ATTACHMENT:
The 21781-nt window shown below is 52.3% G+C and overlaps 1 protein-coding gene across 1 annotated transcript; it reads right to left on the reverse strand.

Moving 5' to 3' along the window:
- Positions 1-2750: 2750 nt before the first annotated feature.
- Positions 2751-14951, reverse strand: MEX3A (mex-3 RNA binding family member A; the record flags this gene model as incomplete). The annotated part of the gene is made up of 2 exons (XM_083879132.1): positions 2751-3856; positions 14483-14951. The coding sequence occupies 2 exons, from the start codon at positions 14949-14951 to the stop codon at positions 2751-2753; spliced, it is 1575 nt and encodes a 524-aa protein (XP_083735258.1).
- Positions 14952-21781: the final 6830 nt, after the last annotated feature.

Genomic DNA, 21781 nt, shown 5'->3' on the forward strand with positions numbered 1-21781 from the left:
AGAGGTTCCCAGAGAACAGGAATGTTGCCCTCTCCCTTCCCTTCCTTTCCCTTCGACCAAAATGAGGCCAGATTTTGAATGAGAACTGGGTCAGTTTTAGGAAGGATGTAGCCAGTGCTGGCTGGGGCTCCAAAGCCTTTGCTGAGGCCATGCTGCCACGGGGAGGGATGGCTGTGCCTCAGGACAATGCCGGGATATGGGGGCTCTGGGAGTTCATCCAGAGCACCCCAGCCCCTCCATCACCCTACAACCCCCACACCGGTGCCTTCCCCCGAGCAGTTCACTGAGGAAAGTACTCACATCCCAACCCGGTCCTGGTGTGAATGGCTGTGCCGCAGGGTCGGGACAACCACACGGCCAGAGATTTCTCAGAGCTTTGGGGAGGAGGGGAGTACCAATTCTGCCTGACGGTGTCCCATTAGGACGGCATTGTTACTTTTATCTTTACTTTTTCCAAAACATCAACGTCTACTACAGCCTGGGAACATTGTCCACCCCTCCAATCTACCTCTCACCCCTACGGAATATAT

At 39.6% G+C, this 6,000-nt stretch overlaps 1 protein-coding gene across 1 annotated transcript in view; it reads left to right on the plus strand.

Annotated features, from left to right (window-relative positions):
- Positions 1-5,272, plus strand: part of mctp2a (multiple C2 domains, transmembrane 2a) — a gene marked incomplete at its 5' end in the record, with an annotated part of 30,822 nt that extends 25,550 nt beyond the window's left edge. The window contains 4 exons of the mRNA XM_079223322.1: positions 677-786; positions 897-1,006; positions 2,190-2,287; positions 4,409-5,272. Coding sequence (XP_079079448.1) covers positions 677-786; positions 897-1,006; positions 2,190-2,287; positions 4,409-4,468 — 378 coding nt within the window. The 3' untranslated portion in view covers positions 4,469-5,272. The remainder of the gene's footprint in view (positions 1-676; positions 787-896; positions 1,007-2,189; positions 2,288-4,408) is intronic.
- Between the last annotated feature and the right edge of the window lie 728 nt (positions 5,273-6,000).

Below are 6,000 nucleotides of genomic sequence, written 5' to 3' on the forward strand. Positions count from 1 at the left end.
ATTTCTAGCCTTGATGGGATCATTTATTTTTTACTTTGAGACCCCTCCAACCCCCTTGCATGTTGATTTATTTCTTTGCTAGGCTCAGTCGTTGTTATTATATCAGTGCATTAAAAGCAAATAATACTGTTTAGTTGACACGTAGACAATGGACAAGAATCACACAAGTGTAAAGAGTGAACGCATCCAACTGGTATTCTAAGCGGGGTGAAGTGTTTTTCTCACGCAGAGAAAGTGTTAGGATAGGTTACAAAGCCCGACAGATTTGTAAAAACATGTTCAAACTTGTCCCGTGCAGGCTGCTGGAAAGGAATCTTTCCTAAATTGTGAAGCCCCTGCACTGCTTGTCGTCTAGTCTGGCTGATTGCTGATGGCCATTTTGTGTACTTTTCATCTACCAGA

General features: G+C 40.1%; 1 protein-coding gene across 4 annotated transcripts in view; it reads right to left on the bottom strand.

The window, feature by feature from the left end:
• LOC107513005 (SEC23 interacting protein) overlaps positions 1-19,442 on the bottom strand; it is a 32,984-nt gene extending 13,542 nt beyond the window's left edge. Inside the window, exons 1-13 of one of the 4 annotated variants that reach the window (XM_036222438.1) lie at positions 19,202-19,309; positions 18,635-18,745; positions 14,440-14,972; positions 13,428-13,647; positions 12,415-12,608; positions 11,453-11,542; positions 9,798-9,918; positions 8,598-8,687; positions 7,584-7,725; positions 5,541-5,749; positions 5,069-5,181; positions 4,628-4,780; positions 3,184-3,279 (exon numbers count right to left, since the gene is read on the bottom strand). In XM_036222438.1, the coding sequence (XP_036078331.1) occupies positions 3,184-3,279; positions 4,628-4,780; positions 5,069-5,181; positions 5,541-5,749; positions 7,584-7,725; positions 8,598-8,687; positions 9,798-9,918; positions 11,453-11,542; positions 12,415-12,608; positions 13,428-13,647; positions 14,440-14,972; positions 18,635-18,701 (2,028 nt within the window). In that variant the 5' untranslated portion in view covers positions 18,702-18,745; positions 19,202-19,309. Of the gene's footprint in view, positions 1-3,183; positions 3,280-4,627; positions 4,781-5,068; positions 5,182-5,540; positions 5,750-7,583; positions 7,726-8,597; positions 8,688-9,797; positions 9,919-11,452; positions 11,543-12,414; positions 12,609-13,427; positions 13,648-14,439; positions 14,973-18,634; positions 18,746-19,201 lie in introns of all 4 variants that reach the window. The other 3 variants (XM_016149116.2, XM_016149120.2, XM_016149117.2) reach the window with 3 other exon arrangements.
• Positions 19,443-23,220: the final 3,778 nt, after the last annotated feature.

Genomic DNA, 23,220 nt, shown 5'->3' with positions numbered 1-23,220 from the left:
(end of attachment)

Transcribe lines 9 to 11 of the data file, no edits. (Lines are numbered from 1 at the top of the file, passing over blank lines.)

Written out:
Annotated features, from left to right (window-relative positions):
- Positions 1-5,272, plus strand: part of mctp2a (multiple C2 domains, transmembrane 2a) — a gene marked incomplete at its 5' end in the record, with an annotated part of 30,822 nt that extends 25,550 nt beyond the window's left edge. The window contains 4 exons of the mRNA XM_079223322.1: positions 677-786; positions 897-1,006; positions 2,190-2,287; positions 4,409-5,272. Coding sequence (XP_079079448.1) covers positions 677-786; positions 897-1,006; positions 2,190-2,287; positions 4,409-4,468 — 378 coding nt within the window. The 3' untranslated portion in view covers positions 4,469-5,272. The remainder of the gene's footprint in view (positions 1-676; positions 787-896; positions 1,007-2,189; positions 2,288-4,408) is intronic.
- Between the last annotated feature and the right edge of the window lie 728 nt (positions 5,273-6,000).